FOR IMMEDIATE RELEASE
MAY 29, 2020
Advocates Condemn Rent-a-Bank Rule that Encourages Predatory High-Cost Loans
Call on Congress to Pass Federal 36% Interest Rate Cap Limit
Washington, D.C. – Consumer advocates slammed the Office of the Comptroller of the Currency (OCC) for its final rule issued today that encourages online non-bank lenders to launder their loans through banks so they can offer high-cost triple-digit loans in states where such loans are illegal. The Federal Deposit Insurance Corp. proposed a similar rule but has not finalized it. The rules were strongly opposed by a bipartisan group of attorneys general as well as by numerous community, consumer, civil rights, faith and small business organizations, and may face legal challenges. At least 45 states and the District of Columbia cap rates on many installment loans.
“The last thing we need during the COVID-19 crisis is more predatory lending or schemes to evade state interest rate caps. Interest rate limits are the simplest and most effective protection against predatory lending, and states have limited interest rates since the founding of our nation,” said Lauren Saunders, associate director of the National Consumer Law Center. “It’s deeply disturbing that the OCC is encouraging rent-a-bank schemes to evade state laws that prohibit triple-digit loans.”
“The FDIC and OCC have failed to crack down on banks that are enabling predatory lending aimed at families and small businesses. Now, OCC leadership is issuing a rule that could facilitate these schemes and make a dangerous environment for borrowers even worse,” said Rebecca Borné, senior policy counsel at the Center for Responsible Lending.
High-cost online lenders, including Opploans, Elevate’s Elastic and Rise, Enova’s NetCredit, LoanMart’s Choice Cash, EasyPay, and Personify Financial, launder their loans through banks such as Republic Bank & Trust and FinWise Bank in order to skirt state laws so they can pedal predatory triple-digit interest rate loans to consumers. Most of the rent-a-banks are FDIC-supervised. World Business Lenders uses OCC-supervised Axos Bank to make predatory loans to small businesses. NCLC’s website has a Predatory Rent-a-Bank Loan Watch List that describes high-cost rent-a-bank schemes and where they operate.
“The OCC is making it easier for lenders to ignore state protections put in place to prevent the harm caused by unaffordable high cost loans. Congress needs to stop these abuses by capping sky-high interest rates nationwide. Families are facing acute financial distress; the last thing they need is banks – or any lenders – taking advantage of the situation to snare them in a debt trap.” said Linda Jun, senior policy counsel of Americans for Financial Reform Education Fund.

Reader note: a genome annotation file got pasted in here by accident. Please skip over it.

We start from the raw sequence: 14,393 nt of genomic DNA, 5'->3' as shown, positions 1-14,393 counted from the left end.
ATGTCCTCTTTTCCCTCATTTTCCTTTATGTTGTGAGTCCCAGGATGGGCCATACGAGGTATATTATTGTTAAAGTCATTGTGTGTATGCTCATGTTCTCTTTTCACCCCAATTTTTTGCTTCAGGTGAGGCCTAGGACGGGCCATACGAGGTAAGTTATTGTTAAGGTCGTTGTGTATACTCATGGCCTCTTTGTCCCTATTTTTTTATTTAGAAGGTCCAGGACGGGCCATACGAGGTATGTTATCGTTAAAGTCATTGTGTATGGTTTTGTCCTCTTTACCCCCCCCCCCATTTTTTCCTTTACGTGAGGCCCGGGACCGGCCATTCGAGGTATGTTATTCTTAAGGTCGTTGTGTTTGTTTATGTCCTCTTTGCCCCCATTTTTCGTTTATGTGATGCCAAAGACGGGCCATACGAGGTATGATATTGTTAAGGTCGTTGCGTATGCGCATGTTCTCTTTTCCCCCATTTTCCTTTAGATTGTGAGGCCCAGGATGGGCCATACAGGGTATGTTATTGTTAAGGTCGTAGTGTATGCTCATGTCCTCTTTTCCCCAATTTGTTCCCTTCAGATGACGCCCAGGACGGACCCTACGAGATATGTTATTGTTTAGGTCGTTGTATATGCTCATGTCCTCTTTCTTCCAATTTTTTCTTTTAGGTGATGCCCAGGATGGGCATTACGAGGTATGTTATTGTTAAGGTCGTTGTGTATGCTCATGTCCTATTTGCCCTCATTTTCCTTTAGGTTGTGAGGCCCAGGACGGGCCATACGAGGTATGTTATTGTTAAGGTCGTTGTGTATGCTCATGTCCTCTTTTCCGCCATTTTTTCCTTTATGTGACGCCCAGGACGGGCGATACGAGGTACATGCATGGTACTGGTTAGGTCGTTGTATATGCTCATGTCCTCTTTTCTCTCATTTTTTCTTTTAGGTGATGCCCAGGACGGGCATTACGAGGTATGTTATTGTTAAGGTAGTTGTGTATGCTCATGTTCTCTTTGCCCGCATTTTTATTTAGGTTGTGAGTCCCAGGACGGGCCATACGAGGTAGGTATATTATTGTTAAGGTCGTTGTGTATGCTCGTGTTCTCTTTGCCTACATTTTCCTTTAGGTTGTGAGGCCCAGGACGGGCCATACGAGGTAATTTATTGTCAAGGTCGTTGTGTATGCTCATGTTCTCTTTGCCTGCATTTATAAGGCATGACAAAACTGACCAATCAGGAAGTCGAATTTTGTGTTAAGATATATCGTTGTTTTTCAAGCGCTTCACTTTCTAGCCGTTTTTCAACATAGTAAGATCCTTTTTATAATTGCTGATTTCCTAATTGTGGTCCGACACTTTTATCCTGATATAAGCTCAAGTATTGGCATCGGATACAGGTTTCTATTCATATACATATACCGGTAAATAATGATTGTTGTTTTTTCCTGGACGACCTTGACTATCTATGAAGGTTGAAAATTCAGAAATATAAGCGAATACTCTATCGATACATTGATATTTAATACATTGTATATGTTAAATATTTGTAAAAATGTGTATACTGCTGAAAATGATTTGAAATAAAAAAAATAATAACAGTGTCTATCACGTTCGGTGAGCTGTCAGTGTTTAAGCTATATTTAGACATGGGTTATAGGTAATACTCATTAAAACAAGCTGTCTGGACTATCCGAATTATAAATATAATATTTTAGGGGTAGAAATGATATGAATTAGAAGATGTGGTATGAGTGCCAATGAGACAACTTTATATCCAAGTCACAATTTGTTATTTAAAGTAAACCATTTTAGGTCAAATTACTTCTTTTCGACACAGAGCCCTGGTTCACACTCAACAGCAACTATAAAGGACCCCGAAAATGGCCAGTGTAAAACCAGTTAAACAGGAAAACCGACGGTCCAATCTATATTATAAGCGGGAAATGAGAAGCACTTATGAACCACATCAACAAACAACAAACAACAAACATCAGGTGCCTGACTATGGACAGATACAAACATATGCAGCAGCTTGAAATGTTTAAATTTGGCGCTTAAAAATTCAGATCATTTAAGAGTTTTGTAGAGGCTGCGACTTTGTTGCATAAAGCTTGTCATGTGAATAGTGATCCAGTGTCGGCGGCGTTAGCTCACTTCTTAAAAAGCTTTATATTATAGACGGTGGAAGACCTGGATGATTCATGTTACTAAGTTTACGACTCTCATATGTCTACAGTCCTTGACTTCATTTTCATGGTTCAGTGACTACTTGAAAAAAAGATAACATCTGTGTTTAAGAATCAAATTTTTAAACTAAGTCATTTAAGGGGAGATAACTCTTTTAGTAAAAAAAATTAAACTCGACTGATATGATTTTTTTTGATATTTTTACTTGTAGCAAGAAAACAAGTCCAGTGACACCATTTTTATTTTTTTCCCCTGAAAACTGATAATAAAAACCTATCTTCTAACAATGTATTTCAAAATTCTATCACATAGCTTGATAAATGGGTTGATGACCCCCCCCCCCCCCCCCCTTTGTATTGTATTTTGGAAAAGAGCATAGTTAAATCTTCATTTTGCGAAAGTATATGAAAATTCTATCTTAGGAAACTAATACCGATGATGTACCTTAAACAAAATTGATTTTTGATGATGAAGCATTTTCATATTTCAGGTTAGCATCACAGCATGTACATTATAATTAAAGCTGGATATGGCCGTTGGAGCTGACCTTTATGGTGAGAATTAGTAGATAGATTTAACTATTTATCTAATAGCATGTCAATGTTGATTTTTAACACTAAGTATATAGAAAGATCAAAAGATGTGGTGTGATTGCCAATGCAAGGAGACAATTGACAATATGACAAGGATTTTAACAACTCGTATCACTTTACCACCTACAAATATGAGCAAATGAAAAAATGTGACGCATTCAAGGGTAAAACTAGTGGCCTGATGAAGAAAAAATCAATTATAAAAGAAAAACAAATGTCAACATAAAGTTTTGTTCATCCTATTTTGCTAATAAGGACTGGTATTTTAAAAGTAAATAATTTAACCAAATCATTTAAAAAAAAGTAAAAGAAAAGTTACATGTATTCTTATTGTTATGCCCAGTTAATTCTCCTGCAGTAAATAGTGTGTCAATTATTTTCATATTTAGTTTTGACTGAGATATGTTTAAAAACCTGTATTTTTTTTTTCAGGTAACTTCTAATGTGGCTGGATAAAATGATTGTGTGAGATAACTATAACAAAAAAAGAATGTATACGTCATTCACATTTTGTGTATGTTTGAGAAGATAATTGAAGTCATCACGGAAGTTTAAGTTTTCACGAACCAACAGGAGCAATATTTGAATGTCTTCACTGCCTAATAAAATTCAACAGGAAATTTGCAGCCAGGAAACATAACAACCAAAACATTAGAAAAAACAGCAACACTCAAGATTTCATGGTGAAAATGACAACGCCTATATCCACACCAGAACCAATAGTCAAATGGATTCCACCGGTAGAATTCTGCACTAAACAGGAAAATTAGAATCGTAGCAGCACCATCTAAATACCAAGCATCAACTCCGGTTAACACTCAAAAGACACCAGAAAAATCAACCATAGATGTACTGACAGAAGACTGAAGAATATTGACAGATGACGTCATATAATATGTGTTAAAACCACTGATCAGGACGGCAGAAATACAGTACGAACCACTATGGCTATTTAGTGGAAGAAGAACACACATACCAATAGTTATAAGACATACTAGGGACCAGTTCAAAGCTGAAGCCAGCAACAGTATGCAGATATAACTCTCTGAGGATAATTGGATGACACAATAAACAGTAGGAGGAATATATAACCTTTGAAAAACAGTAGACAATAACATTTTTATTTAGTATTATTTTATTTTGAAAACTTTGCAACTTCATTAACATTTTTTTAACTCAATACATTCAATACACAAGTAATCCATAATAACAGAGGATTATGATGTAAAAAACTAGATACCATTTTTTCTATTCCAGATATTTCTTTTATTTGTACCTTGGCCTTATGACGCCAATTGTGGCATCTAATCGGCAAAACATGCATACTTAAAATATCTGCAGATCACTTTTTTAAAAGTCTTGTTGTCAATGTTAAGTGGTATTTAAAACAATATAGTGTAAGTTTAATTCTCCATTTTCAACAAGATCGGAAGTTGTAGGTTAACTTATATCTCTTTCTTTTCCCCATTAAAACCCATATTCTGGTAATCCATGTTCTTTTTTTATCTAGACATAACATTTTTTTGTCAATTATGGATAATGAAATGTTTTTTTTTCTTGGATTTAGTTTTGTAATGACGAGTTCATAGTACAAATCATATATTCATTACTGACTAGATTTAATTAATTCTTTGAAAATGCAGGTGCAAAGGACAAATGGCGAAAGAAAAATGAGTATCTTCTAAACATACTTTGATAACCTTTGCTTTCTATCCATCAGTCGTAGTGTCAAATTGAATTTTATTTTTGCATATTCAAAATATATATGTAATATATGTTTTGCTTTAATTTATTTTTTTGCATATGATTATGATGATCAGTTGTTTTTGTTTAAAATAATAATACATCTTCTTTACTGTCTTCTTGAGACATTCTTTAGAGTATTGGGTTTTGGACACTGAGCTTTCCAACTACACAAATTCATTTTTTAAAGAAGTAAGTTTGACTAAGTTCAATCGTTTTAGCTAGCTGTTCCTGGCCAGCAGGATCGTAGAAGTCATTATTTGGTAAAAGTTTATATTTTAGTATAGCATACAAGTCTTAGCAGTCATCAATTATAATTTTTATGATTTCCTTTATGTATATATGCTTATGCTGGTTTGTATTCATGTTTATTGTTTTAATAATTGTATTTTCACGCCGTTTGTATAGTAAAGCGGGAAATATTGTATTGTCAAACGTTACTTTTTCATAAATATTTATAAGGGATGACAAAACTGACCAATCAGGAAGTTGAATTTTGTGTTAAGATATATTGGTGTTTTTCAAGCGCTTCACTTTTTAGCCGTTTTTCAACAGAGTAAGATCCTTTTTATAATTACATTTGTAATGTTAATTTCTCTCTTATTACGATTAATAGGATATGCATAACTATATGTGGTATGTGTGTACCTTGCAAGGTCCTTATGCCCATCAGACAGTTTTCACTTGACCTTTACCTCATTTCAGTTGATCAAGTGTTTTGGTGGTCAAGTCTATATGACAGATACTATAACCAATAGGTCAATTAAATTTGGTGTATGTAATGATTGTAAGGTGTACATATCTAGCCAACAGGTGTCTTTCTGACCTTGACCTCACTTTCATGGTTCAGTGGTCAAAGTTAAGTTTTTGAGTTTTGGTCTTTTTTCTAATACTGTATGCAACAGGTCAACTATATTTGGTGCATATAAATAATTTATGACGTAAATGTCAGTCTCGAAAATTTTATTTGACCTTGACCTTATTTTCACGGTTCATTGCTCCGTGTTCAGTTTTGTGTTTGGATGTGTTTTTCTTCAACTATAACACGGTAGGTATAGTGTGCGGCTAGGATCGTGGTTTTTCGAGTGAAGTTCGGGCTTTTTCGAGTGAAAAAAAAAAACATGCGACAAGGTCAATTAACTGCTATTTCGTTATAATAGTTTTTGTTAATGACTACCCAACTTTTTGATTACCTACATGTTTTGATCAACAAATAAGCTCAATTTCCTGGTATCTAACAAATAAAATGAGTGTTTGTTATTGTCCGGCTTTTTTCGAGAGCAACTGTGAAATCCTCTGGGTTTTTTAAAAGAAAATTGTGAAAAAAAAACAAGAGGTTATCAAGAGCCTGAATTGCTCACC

Banks are generally exempt from state rate caps that cover non-bank payday, car-title, installment, and other online lenders. For many years, high-cost lenders have attempted to take advantage of this exemption by entering into rent-a-bank schemes by which they launder their loans through banks and then purchase back the loans or receivables and continue to charge high rates that would be illegal for the non-bank lenders to charge directly. In the early 2000s, federal bank regulators shut down rent-a-bank arrangements.
The new rule will encourage a resumption of these schemes. The rule states that when a bank sells, assigns, or otherwise transfers a loan, interest permissible prior to the transfer continues to be permissible following the transfer. The OCC did state that the rule does not address whether the bank is the “true lender,” which may impact whether the interest rate was permissible even prior to the transfer; courts have held that if the non-bank lender has the predominant economic interest in the loan, then it is the true lender and is subject to state interest rate limits. Nonetheless, advocates warned that the rule does not list any exceptions and will encourage predatory lending.
“Predatory lenders will try to use the rule to bless their rent-a-bank schemes even though the OCC has no authority to preempt state interest rate laws that apply to non-bank lenders,” Saunders added.
Consumer and civil rights groups submitted comments opposing the proposal in January 2020.